In 1988, when Chuck Lewis left 60 Minutes, then considered the “Mount Olympus of Journalism,” his colleagues doubted his sanity. But Lewis proved them wrong,
It was only when he left The Baltimore Sun for what he terms “the fleshpots of Hollywood” that David Simon got to write about the city of Baltimore and its problems in a deep and comprehensive way.
Blonde and elegant, Viveca Novak was for nearly 20 years the consummate “inside the beltway” Washington reporter, comfortable both with government scandals and agency regulations, and adept at working “sources,” those lawyers and lobbyists who make the wheels turn in the nation’s capital.
Paul Taylor was the Washington Post reporter whose question to Gary Hart about extramarital affairs caused a tectonic shift in the way political reporters covered the private lives of candidates. But Taylor grew uncomfortable with trends in political reporting that exalted punditry over fact.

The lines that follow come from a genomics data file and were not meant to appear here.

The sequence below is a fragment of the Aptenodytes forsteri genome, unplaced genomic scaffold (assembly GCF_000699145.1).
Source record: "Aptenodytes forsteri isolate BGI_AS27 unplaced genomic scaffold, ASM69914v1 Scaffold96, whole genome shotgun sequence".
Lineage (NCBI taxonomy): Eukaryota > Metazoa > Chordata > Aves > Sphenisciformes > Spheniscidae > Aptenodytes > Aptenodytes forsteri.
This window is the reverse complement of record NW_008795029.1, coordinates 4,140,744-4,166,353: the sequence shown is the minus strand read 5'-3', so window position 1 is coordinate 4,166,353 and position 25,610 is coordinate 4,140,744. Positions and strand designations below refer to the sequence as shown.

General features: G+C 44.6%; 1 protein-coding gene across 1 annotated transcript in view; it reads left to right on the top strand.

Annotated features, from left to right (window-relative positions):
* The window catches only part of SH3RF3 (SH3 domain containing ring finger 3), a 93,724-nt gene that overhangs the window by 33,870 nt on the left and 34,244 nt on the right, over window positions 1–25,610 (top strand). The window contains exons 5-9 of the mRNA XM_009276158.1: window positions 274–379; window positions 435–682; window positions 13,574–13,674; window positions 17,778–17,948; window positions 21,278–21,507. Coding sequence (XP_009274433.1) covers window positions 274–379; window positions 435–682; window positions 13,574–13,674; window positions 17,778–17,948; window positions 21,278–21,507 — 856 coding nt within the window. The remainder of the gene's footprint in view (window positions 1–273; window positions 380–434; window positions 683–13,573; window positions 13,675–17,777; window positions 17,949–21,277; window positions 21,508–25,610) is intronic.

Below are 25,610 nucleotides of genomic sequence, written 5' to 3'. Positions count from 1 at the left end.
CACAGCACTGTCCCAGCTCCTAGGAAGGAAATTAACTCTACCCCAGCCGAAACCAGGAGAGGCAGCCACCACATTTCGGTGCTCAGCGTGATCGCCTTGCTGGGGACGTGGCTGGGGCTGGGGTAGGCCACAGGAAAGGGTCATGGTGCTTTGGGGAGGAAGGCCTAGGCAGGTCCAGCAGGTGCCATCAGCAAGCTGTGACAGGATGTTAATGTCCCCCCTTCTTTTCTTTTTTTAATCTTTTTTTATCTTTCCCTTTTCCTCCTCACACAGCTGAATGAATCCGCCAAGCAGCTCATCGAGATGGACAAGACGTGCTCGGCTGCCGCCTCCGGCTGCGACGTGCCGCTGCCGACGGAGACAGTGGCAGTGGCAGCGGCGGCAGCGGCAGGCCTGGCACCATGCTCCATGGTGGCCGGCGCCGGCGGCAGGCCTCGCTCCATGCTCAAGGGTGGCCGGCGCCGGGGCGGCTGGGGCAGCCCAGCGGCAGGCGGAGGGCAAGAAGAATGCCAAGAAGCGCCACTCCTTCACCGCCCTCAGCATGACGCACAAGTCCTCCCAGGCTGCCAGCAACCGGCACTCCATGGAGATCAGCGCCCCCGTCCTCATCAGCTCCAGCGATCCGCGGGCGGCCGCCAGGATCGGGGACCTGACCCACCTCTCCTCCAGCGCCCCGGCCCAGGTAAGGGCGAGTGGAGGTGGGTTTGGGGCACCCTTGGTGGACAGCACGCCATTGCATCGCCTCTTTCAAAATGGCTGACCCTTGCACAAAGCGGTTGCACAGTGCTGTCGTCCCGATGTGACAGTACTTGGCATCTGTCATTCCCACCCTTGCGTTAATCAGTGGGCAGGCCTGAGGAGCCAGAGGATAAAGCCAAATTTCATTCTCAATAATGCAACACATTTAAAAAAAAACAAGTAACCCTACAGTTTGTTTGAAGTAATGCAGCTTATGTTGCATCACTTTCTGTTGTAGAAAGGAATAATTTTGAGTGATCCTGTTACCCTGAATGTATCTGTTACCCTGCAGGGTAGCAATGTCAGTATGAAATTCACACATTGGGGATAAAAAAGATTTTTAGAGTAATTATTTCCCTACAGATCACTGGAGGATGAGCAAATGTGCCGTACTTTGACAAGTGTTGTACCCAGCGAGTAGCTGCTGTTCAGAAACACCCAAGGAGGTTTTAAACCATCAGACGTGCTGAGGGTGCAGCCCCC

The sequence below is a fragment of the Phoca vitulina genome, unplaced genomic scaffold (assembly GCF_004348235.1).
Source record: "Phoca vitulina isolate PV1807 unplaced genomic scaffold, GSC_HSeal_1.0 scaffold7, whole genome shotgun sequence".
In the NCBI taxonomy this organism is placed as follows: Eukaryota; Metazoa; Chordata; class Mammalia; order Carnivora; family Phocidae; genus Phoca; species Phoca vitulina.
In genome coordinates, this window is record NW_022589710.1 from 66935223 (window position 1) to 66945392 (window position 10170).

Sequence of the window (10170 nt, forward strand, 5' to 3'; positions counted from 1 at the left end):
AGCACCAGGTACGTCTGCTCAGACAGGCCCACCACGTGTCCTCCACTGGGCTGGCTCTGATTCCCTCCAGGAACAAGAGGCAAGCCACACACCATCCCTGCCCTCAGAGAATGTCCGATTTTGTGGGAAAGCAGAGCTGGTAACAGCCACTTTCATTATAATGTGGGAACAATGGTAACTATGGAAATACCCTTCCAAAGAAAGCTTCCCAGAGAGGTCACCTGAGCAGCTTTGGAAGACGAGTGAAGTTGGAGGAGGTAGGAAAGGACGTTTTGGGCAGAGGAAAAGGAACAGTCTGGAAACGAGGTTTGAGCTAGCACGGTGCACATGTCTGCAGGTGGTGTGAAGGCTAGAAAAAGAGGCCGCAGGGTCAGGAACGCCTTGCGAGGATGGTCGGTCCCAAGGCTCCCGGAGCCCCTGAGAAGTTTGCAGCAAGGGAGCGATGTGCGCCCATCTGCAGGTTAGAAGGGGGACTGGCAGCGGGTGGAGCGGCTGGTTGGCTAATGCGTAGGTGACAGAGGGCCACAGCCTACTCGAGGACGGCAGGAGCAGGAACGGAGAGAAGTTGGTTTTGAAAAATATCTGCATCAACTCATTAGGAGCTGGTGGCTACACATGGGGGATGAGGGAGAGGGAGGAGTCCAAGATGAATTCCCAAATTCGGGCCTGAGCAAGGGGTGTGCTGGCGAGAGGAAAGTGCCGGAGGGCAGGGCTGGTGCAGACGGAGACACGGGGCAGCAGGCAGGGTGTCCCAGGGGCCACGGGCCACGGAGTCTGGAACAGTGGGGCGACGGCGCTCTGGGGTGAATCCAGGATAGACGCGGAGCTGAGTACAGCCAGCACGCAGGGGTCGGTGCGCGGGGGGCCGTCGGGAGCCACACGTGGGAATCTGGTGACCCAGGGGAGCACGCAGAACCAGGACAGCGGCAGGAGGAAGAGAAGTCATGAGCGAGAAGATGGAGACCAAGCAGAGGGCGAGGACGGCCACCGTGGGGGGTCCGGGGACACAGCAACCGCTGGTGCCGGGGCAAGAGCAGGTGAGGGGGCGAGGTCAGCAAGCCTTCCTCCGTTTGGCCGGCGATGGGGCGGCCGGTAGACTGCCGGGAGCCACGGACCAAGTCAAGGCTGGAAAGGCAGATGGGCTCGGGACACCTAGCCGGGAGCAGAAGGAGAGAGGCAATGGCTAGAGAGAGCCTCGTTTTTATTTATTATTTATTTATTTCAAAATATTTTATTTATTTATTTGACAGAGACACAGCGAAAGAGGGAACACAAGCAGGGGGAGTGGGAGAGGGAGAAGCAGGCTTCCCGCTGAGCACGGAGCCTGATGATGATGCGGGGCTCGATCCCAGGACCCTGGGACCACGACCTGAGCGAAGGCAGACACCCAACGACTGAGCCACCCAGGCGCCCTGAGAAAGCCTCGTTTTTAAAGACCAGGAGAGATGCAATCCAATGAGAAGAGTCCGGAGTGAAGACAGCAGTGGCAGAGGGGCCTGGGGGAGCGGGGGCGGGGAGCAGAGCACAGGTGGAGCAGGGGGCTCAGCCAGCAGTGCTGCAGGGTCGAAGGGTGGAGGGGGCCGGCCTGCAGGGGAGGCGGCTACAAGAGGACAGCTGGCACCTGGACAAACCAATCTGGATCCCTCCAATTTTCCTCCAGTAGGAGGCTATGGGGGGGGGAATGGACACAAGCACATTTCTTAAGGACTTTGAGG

When drapes suddenly hid the naked breasts of the statues in the Great Hall at the Department of Justice under Attorney General John Ashcroft, it was ABC News reporter Beverley Lumpkin who broke the story.
A former technical writer who discovered journalism in his mid-20s, Paul von Zielbauer knew he’d have to take unconventional steps to get himself hired at The New York Times.
Joan Connell got her big break in journalism when she discovered a mysterious package in a dumpster in Iowa City, Iowa. That chance discovery helped foster her career, and ultimately Connell was able to travel the world, going beyond breaking news to explore deeper themes, particularly the influence of religion on culture and politics.
Ted Iliff has done it all, having worked for wire services, newspapers, and broadcast news outlets, capping his mainstream media career as executive editor for CNN, holding the cable news network’s staff to high standards.
Solange DeSantis could have been an editor at a major wire service, working in some of the glitziest world capitals, and earning a six-figure income. But she turned that opportunity down because her heart was drawn to a different style of reporting, one that focused on people and their stories.
Bill Walker left The Sacramento Bee in April 1990, long before media profits plummeted and layoffs were common. He didn’t go quietly.
Wayne Dawkins had done everything right. He’d gone to the Graduate School of Journalism at Columbia University, mastered prose writing, and paid his dues at smaller papers. In 1993, his book, The NABJ Story, A History of the National Association of Black Journalists, was published.